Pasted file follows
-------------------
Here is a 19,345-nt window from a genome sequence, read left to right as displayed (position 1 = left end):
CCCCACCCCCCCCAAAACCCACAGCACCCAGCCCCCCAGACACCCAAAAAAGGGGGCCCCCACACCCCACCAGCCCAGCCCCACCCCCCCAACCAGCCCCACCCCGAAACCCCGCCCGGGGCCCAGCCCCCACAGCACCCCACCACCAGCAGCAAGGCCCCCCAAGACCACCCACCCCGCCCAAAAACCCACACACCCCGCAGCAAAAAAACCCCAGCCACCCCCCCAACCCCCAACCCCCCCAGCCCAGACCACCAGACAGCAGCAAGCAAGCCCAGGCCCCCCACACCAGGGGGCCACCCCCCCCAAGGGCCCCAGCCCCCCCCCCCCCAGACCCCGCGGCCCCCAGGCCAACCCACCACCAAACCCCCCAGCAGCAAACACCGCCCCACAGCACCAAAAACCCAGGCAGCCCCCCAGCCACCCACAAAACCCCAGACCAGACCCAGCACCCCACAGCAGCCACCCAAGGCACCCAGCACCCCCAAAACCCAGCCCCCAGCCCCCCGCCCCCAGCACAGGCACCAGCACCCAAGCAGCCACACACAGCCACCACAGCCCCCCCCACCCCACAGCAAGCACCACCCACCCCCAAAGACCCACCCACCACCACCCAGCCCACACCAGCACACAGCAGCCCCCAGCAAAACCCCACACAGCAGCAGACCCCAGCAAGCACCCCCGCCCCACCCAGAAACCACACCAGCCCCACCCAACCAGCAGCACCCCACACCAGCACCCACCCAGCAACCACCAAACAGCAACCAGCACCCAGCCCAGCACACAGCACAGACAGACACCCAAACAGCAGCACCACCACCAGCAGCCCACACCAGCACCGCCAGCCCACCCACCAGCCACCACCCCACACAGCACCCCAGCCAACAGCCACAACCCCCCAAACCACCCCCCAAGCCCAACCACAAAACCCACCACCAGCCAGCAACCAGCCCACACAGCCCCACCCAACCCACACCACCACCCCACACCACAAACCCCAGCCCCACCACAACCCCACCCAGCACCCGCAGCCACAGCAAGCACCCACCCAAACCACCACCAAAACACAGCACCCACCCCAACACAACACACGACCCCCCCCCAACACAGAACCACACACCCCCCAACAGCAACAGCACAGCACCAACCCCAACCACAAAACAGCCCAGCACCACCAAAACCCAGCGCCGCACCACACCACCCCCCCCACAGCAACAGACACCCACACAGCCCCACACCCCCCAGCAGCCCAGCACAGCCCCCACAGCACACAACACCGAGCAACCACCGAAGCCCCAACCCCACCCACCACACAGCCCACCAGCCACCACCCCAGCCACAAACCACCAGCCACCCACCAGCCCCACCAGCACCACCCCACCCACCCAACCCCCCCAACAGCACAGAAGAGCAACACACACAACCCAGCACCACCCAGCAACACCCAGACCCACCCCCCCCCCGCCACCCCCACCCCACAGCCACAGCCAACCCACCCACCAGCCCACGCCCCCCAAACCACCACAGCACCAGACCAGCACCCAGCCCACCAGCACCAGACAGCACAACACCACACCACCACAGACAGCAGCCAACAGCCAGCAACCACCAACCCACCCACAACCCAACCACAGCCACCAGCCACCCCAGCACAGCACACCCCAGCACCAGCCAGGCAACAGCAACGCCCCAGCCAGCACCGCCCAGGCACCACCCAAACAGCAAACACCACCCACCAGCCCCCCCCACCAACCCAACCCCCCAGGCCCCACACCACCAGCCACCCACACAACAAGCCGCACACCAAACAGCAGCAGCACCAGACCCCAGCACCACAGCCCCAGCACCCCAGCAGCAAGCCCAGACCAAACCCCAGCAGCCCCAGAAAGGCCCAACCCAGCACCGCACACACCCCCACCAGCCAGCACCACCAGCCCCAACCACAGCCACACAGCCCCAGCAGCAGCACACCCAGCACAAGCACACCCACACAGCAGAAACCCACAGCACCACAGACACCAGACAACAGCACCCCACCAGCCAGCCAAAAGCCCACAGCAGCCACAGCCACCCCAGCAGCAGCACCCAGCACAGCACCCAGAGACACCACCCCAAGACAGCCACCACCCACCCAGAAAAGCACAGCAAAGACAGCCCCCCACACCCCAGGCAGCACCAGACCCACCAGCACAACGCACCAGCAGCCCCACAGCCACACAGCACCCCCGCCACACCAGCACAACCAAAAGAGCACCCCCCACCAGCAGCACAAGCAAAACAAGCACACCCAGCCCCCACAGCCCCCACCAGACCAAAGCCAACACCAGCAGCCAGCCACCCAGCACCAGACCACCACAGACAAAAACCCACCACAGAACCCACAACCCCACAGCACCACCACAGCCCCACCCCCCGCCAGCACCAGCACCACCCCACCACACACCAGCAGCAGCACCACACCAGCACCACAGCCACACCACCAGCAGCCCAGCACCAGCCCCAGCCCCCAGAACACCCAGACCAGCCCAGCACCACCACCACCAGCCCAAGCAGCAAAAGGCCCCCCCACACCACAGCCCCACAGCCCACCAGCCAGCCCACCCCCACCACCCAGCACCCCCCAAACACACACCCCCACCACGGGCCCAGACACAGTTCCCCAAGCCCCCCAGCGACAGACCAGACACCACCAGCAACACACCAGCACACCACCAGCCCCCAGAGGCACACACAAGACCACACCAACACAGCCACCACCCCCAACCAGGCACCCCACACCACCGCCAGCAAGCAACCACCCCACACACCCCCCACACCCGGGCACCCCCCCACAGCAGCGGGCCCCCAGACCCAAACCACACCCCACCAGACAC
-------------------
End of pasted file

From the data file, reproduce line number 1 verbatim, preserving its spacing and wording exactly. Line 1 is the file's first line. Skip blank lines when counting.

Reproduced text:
Here is a 19,345-nt window from a genome sequence, read left to right as displayed (position 1 = left end):